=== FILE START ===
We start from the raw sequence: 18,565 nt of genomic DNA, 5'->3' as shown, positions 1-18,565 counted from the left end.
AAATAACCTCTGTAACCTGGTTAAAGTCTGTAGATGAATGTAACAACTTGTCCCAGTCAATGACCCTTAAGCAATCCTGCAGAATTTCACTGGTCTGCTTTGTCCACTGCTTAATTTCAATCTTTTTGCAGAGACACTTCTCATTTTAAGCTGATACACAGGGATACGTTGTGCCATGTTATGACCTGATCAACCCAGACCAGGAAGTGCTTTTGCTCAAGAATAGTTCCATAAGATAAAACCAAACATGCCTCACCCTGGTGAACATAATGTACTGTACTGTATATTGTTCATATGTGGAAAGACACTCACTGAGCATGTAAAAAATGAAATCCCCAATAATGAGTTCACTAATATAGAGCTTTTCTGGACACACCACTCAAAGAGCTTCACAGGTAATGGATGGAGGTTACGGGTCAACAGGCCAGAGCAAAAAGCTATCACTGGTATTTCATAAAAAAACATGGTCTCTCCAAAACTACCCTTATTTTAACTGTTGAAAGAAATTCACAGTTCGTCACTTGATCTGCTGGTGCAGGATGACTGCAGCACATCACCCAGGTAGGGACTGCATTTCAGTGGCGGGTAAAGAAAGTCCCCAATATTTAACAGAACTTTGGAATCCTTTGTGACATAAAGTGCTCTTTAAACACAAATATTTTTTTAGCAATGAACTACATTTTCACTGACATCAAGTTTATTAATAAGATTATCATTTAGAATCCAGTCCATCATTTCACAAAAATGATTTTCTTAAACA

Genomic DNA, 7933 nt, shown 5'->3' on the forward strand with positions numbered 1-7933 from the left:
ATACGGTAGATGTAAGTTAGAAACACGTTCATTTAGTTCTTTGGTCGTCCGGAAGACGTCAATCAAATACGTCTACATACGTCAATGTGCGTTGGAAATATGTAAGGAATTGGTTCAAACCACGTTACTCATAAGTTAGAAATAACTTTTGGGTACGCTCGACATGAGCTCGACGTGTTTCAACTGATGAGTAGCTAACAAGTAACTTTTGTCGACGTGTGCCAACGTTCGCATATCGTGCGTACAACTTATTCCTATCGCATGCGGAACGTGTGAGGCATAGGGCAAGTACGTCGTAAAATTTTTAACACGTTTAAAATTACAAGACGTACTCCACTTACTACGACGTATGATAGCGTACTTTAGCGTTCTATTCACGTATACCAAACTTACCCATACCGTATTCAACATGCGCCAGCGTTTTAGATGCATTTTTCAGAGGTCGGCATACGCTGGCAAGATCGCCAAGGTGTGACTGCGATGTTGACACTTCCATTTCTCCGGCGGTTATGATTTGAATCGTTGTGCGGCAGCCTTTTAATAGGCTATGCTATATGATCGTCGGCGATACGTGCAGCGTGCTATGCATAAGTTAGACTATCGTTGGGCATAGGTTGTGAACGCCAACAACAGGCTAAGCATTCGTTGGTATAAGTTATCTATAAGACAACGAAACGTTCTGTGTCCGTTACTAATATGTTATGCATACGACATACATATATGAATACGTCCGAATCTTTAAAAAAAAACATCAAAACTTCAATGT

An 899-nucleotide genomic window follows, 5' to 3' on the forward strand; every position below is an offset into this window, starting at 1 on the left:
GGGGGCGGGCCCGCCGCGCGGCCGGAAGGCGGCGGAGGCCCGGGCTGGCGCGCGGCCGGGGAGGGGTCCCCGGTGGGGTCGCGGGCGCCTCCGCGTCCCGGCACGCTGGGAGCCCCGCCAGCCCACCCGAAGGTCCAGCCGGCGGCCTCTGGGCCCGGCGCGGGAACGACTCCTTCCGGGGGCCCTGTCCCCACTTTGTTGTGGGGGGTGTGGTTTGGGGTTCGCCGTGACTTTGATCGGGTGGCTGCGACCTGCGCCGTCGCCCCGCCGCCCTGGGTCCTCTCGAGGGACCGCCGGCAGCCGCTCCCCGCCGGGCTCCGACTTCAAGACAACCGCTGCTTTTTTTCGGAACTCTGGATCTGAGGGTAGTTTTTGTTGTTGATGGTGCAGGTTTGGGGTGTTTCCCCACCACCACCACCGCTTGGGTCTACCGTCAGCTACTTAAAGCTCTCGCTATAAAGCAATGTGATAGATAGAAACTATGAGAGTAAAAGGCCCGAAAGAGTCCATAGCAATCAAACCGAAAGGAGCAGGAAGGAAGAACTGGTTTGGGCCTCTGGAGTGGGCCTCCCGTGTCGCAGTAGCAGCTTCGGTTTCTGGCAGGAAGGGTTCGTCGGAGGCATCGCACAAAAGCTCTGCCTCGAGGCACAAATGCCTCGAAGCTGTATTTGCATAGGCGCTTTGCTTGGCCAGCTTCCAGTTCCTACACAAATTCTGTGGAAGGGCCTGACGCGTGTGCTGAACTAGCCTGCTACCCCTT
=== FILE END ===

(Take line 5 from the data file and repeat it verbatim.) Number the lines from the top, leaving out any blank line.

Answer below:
An 899-nucleotide genomic window follows, 5' to 3' on the forward strand; every position below is an offset into this window, starting at 1 on the left: